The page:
Soteriology, salvation story, not Platonic, that’s a whole other discussion that we’ll discuss when we address day six in terms of last-generation theology. But that is not a Platonic discussion. So, in terms of your question specifically, I do not believe that our pastors are being influenced by Platonic dualism, okay? I believe that there are other things that are challenging our church, and when you look at the history of theology…We’ll talk a little bit more about that, but specifically, I do not believe our pastors are importing Platonic dualism into their theology, but I will say this, that we need to be very careful when we read Evangelical authors, okay? Evangelical authors have…You know, I’ve been blessed by them. There have been things that I have learned, but we need to understand that the Evangelical framework, when you peel it all the way down to its fundamental presuppositions, which are not evident, they are coming from a worldview that is totally different than the Seventh-day Adventist, what I believe to be, the biblical worldview.

 

But when you import these teachings, we need to understand that there is a little Plato and Aristotelian metaphysics that is coming along for the ride as well. And when you try to systematically form it in theology, it becomes a real challenge.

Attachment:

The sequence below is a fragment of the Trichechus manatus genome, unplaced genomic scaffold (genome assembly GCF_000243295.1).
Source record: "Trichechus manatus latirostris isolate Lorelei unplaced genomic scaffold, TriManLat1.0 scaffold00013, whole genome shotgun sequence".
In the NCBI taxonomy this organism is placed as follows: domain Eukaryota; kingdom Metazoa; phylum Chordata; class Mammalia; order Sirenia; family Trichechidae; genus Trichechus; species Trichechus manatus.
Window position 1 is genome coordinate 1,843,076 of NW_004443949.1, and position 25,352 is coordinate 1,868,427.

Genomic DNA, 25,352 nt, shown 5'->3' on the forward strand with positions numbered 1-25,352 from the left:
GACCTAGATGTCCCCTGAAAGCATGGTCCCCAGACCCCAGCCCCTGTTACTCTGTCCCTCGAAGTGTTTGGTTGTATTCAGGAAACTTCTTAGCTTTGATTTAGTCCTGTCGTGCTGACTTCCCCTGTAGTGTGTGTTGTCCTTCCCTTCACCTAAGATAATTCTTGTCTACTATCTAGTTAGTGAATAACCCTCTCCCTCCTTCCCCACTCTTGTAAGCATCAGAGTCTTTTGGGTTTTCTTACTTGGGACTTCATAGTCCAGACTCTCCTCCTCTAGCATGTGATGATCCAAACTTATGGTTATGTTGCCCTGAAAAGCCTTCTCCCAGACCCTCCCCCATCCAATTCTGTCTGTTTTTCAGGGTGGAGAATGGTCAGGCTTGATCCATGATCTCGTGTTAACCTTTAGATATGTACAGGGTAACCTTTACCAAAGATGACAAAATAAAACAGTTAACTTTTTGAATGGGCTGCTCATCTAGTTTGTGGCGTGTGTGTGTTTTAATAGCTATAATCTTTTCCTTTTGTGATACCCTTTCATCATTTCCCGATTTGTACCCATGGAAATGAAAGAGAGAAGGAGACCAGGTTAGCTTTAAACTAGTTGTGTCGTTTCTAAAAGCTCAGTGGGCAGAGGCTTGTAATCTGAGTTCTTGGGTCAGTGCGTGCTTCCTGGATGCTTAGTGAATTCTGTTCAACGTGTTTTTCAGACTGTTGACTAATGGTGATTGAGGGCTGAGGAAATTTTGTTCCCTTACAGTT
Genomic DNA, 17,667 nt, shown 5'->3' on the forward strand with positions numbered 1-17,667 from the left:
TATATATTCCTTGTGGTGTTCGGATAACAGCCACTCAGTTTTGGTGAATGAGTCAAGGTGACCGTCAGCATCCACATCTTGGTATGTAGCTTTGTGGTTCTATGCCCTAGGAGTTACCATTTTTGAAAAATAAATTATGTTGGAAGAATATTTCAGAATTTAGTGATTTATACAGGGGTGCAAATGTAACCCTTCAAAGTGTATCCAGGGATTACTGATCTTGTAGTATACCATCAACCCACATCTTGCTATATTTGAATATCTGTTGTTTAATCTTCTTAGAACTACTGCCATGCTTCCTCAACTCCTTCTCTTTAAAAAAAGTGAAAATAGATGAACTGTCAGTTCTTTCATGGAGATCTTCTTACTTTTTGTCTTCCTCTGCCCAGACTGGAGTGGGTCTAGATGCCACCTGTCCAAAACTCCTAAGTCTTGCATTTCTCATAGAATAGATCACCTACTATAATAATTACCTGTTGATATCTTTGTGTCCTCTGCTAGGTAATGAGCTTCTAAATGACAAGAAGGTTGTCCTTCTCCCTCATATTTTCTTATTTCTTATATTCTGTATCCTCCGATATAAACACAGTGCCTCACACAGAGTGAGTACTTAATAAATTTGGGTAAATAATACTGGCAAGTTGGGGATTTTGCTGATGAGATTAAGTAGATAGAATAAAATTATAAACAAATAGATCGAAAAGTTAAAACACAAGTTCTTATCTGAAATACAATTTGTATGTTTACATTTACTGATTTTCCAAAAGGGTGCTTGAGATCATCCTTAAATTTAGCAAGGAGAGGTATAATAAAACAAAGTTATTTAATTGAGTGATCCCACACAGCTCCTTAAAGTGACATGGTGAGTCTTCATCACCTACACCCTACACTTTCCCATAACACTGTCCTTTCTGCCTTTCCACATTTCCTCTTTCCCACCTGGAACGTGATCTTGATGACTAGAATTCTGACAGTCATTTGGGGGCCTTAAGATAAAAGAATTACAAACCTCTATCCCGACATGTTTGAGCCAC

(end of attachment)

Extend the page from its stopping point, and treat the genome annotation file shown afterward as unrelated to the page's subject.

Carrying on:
Now, when we talk about systematic theology, we’re talking about these packages in which, when you have a certain view of sin, it impacts your Christology, okay? Nature of Christ, we’ll get into that day six, or seminar six. It impacts your eschatology; all of these things switch around. So when you switch one little thing here in the beginning, it has implications. Now, there are some people that have incoherent systematic theologies, meaning that they don’t switch it all away; they believe this even though it’s incompatible with this, but you just need someone to come along and say, “You know what? This switch means this switch, means this switch, means this switch,” all right? And that’s what we need to be very careful of, and there was one little switch way in the beginning, A.D. 300! That’s a long time ago! Switch has implications all the way along.

 

And then suddenly a group of people came along that had the audacity to read the Bible for what it was, and really, this is not new. It’s a rediscovery of the first-century theology. The New Testament, that is the reality that is taking place. So Adventism is really a rediscovery, a continuation, of true apostolic succession. That’s what we’re talking about here.

 

Yes, in the very back.

 

(ATTENDEE: [Inaudible])